Fatalism: The Default Doctrine in an Age of Climate Catastrophe
Our present neoliberal capitalist world leaders counsel us to passively submit to what they say over and over is ‘the best of all possible’ economic systems. And to a great extent we do submit to it—we have been well schooled in a cynical, nihilistic form of fatalism that assures us that there is no alternative, that capitalism is the inevitable form economics must take in a modern civilized world, and that we are powerless to do anything other than what we actually do. This is not a conclusion that is derived empirically, logically or even causally. It is more akin to an article of faith.
We need not all be ‘believers’ in the cult of neoliberal capitalism, but for it to succeed we must all believe that we are collectively powerless to end it. And there you have the reason for its surprising durability and success. What neoliberal capitalism succeeds in taking from the majority of human beings is not just our dignity, our labour, our wealth and our well-being, but much more significantly, our agency—our power to resist its autocratic rule, our capacity to dissent from its orthodoxy in order make a better world. The neoliberal power elite want us to see ourselves as disempowered—very much like Sophocles tragic figure Oedipus, we must understand that every effort to resist or escape our capitalist fate will end up enabling and perpetuating it. The recognition that we are not mere pawns, that we are not fated to accede to the ersatz inevitability of neoliberal capitalism is the very moment we begin to retrieve our human agency.
The first thing we must dispel for such recognition to take place is the myth that humans are, at bottom, isolated, selfish and competitive individuals who will end up killing each other unless they willingly give over their agency to an impartial, self-regulating and self-correcting sovereign called the ‘free market’. The notion that competition is a basic human tendency derives from the pernicious attempt to extend evolutionary biology to the social sphere. This move to social Darwinism was perfectly captured by Andre Carnegie in his Gospel of Wealth. Carnegie turned the notion of competition in the social and economic sphere into an iron natural law—a law, he assured himself, was “best for the race, because it ensures the survival of the fittest in every department. We accept and welcome, therefore, as conditions to which we must accommodate ourselves, great inequality of environment; the concentration of business, industrial and commercial, in the hands of the few; and the law of competition between these, as being not only beneficial, but essential to the future progress of the race.”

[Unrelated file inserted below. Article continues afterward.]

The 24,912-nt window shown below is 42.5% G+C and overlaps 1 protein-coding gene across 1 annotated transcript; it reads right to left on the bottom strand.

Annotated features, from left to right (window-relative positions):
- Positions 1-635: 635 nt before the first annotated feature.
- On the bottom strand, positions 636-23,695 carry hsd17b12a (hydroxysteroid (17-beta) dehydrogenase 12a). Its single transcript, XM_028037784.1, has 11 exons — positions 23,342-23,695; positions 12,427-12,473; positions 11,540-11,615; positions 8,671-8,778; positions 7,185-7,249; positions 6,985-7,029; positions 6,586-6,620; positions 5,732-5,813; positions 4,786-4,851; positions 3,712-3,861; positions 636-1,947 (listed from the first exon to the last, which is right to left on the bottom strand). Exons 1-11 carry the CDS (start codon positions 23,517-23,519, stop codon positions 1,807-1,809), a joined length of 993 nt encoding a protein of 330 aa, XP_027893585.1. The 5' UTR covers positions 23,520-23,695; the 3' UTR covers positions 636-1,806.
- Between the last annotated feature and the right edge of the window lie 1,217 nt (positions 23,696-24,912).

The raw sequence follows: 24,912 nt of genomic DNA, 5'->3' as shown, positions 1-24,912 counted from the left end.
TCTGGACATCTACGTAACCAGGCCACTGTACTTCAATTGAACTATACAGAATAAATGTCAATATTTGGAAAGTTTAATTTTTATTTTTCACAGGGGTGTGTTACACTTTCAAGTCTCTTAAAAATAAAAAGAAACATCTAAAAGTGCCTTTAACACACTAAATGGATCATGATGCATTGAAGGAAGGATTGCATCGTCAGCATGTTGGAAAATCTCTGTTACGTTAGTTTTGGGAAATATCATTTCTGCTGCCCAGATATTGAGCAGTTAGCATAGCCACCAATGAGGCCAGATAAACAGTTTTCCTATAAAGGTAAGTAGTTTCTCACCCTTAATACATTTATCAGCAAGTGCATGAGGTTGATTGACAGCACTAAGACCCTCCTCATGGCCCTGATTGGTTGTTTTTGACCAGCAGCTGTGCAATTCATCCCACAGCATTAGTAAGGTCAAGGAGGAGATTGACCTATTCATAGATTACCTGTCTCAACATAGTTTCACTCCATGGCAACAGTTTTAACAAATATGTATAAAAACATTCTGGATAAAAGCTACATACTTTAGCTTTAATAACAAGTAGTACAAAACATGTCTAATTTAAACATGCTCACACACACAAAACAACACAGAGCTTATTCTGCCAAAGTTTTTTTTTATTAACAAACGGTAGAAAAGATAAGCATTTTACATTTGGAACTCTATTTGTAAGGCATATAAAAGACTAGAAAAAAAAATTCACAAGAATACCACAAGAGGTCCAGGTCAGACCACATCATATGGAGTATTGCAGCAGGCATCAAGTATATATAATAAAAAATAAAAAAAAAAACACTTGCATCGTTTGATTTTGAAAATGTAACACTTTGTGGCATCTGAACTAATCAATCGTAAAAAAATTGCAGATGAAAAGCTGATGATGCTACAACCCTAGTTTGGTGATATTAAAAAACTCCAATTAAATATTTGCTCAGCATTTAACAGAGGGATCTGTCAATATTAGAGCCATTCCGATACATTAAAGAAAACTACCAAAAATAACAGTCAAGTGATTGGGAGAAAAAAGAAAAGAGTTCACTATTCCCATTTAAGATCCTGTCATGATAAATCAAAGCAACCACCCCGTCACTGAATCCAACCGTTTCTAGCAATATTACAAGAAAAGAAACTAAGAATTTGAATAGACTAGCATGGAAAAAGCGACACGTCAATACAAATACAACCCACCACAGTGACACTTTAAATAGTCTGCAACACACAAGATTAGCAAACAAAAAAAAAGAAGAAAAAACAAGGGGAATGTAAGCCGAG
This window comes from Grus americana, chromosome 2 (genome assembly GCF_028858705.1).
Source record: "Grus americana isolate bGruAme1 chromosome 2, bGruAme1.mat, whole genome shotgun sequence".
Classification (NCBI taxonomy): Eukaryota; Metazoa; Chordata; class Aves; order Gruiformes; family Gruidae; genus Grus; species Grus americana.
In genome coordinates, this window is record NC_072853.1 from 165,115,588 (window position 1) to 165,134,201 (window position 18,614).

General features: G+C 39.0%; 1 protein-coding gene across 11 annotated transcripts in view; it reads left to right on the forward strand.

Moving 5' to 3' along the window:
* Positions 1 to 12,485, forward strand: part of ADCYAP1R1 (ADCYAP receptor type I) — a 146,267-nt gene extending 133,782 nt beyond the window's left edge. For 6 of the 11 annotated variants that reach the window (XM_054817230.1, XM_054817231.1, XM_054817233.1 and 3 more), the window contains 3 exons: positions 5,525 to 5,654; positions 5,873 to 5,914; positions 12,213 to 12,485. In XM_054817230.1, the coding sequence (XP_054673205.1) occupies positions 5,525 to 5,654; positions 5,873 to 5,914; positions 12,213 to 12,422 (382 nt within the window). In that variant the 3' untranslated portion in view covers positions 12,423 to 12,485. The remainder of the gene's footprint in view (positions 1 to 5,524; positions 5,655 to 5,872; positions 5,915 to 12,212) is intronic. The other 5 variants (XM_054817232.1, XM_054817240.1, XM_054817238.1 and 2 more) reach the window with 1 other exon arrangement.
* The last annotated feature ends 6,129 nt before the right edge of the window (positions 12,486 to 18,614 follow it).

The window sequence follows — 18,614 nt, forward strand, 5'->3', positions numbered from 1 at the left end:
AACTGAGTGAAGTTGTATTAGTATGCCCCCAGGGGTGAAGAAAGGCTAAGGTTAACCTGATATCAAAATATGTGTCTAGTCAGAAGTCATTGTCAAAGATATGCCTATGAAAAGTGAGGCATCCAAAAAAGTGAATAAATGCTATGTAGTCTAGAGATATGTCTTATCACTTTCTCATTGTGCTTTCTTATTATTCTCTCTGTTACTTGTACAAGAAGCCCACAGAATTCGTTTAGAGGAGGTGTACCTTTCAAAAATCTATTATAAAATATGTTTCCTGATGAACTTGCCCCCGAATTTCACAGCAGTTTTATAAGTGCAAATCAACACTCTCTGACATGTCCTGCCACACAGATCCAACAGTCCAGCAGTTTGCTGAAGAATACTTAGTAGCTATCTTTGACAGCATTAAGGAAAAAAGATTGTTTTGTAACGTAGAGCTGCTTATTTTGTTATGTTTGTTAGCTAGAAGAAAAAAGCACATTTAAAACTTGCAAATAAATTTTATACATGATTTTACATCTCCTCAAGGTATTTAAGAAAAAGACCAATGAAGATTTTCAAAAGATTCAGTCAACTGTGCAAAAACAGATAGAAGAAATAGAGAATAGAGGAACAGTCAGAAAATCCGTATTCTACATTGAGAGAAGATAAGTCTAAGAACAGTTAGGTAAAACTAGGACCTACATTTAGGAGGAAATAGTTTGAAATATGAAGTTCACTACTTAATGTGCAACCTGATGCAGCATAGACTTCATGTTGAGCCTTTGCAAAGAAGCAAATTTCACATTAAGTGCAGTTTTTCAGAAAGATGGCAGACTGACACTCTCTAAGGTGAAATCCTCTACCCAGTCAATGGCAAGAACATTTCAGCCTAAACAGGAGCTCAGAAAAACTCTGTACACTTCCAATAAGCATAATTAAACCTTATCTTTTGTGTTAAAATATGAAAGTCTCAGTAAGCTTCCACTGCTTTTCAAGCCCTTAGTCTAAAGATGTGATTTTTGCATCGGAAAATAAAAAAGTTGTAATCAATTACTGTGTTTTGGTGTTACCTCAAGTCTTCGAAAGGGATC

However, contra Carnegie, even from the narrow perspective of evolutionary biology, cooperation and altruism must also have evolved either for individual or mutual advantage. Indeed, cooperation and reciprocal altruism make good evolutionary sense for humans and other animals—and not merely because they facilitate the replication of genetic material. Even Darwin was careful to point out that while the process of natural selection might help us to understand the plant and animal kingdoms, it tells us very little about the constitution of human communities. Moreover, if a contemporary biologist were to argue that the astronomical wealth amassed by today’s neoliberal power elite was a measure of their competitive prowess or evolutionary superiority he would be laughed right out of his laboratory. In fact, the evolutionary biologist Stephen Jay Gould has argued that to the extent cooperation increases individual survival, it would be encouraged not ruled out. The idea that cooperation, collaboration and reciprocal altruism would not exist unless it were the case that these were essential human characteristics is by no means new.